Another friend for whom domestic violence at home was a much witnessed and accepted tradition, grew up, rebelled and got married to the guy of her choice. When things got rocky in her marriage, her reason to stick it out were as follows – my husband lets me work, earn, live my life the way I want and there’s no physical abuse at home.
I have been a witness of the journey of a family friend who since her teenage years was prohibited to go anywhere alone. She didn’t go to the market on her own, didn’t ever visit her friends’ house, and never wore jeans. She studied in only girls institutions, never spoke/befriended a guy, said yes to an arranged marriage and moved abroad. Staying out of the country was her ticket to freedom; she evolved, spread her wings, started working and led the life of her dreams. That was my perception until I met her recently with her grown up daughter. This well travelled mature woman in her late 40s is still afraid of travelling alone in an auto and doesn’t let her daughter hail a cab on her own. She feels conscious when people look at her and is afraid to move out of a long unhappy marriage despite being financially independent.
The word feminism came very late in my life, probably in late 30s. I never paid attention to what it meant, what people demand when they use it, how does it change the world. The word never came to my mind when I was doing everything that falls in the category of feminism. The only reason I could think of was that I have been born and brought up in true equal opportunities, equal treatment household. When you are never discriminated against, when you are truly measured equal, you carry the same perception outside. This perception blinded me from understanding the decisions women took around me. For instance why women could not make plans for their travel, work or eating out with friends without seeking permission from their husbands, in laws, parents etc.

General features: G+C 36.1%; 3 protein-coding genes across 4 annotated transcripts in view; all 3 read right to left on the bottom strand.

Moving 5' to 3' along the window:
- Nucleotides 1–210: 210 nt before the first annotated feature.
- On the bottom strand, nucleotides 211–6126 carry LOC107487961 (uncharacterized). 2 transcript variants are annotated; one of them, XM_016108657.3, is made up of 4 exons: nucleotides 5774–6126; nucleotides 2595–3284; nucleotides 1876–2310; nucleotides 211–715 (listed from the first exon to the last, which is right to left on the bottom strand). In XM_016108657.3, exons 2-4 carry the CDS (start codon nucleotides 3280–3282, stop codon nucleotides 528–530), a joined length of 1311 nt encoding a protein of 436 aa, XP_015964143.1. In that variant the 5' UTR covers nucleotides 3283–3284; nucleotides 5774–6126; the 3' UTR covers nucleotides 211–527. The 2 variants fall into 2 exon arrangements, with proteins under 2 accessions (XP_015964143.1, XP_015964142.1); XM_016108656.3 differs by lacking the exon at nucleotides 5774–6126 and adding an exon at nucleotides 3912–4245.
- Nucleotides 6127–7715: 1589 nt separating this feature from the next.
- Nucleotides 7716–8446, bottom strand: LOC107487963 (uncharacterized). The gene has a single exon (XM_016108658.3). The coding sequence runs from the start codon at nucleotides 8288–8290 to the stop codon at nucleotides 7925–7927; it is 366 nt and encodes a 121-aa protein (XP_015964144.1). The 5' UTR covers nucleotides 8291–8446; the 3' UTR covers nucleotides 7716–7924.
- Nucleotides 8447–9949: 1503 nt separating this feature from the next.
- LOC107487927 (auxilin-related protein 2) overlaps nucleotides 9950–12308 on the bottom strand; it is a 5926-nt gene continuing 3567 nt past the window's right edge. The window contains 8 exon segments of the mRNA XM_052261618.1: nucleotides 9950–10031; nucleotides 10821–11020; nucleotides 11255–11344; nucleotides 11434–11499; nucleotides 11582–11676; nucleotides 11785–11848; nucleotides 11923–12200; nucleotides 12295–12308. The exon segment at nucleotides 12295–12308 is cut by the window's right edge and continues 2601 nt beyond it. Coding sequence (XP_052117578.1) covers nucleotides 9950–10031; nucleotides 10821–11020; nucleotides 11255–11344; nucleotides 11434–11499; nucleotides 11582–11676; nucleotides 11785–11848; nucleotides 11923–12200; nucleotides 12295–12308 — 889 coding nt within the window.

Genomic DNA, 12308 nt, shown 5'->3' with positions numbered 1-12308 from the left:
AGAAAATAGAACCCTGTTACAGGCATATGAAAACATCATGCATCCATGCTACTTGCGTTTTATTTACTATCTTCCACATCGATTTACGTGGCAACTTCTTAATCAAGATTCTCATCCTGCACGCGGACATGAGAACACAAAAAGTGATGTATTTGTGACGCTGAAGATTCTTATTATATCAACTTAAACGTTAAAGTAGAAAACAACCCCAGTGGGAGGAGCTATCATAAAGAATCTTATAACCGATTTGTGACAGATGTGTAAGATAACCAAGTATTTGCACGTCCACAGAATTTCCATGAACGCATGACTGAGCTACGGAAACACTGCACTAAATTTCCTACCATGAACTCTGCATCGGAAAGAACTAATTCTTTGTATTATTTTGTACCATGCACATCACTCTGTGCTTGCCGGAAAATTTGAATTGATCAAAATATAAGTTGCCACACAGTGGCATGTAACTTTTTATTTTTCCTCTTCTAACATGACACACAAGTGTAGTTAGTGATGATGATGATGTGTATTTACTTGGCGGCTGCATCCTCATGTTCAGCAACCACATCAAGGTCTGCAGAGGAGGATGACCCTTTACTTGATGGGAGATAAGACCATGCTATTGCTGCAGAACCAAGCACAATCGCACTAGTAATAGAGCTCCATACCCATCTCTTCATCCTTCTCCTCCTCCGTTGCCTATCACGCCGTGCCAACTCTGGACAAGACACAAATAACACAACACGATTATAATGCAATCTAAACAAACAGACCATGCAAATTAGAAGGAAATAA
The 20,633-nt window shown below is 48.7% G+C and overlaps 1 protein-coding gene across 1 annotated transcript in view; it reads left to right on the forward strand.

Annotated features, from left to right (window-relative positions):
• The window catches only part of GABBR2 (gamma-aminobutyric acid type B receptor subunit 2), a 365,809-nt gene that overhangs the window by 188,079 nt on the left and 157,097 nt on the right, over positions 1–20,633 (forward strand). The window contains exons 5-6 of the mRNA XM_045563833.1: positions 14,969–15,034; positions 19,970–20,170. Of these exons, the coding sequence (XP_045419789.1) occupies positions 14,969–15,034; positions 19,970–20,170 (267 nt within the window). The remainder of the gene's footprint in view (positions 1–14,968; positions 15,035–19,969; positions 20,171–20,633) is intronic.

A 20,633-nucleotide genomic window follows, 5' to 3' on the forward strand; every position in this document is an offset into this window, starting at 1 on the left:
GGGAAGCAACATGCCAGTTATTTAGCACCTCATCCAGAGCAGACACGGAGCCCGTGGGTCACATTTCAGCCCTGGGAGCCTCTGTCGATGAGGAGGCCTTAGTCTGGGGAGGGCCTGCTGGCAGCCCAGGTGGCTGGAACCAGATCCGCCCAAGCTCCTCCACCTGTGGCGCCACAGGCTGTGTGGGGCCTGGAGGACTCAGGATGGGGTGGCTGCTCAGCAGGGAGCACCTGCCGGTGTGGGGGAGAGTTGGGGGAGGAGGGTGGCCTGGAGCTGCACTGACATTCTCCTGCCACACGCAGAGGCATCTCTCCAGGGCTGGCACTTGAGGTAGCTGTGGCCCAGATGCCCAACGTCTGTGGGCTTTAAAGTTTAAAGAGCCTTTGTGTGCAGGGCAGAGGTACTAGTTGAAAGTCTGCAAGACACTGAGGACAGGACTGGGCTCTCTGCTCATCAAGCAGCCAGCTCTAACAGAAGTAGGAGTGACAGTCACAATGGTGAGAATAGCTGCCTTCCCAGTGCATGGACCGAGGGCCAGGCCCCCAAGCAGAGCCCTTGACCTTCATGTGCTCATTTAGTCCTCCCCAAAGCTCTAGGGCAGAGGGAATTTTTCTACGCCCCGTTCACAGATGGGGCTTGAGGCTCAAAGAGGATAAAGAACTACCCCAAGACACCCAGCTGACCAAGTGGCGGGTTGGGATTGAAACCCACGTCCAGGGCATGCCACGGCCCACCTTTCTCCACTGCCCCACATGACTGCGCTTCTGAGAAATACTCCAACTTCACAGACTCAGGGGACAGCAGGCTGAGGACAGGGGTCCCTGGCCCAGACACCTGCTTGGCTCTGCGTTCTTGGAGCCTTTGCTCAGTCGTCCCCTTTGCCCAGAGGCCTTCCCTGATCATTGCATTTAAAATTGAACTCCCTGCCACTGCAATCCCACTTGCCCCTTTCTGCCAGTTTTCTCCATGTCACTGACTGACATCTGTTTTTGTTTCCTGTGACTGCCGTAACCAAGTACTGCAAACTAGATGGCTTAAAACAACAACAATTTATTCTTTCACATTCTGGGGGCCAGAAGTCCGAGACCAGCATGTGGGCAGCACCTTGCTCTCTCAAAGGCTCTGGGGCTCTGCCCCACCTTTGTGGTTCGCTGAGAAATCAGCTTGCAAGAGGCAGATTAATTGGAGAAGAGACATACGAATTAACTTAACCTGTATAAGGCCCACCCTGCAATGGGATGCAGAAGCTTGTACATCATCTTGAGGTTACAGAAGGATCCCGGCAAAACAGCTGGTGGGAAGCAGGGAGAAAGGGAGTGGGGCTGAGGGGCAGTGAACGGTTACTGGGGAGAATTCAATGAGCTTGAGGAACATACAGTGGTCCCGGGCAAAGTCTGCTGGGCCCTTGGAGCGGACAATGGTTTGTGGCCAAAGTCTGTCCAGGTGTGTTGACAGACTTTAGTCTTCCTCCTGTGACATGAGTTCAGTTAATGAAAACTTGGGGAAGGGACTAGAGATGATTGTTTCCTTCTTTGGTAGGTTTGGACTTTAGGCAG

I used to blame women for being incapable of taking their own decisions or fighting for their own rights .It took me too long to understand that their inability to take decisions comes from their inexperience. They are inexperienced because they have never been given the chance to exercise their will, use their brain and have been constantly threatened of the consequences.
There are very few of us born to be leaders, confidant and independent. Most of us have to be trained for it. For most men they either imbibe it from their father or the family environment or are forced to when thrown in the world. Whereas we women have completely lost it from our DNA, given the age-old conditioning.
My parents did not burden me with the consciousness of my body or the shackles of mind related to our gender in general. An unburdened life led me to be fearless, confident and joyous irrespective of what life threw at me.
My parents never asked me to choose between pink or blue. They just said “You choose” and that was the most important gift to shape a life.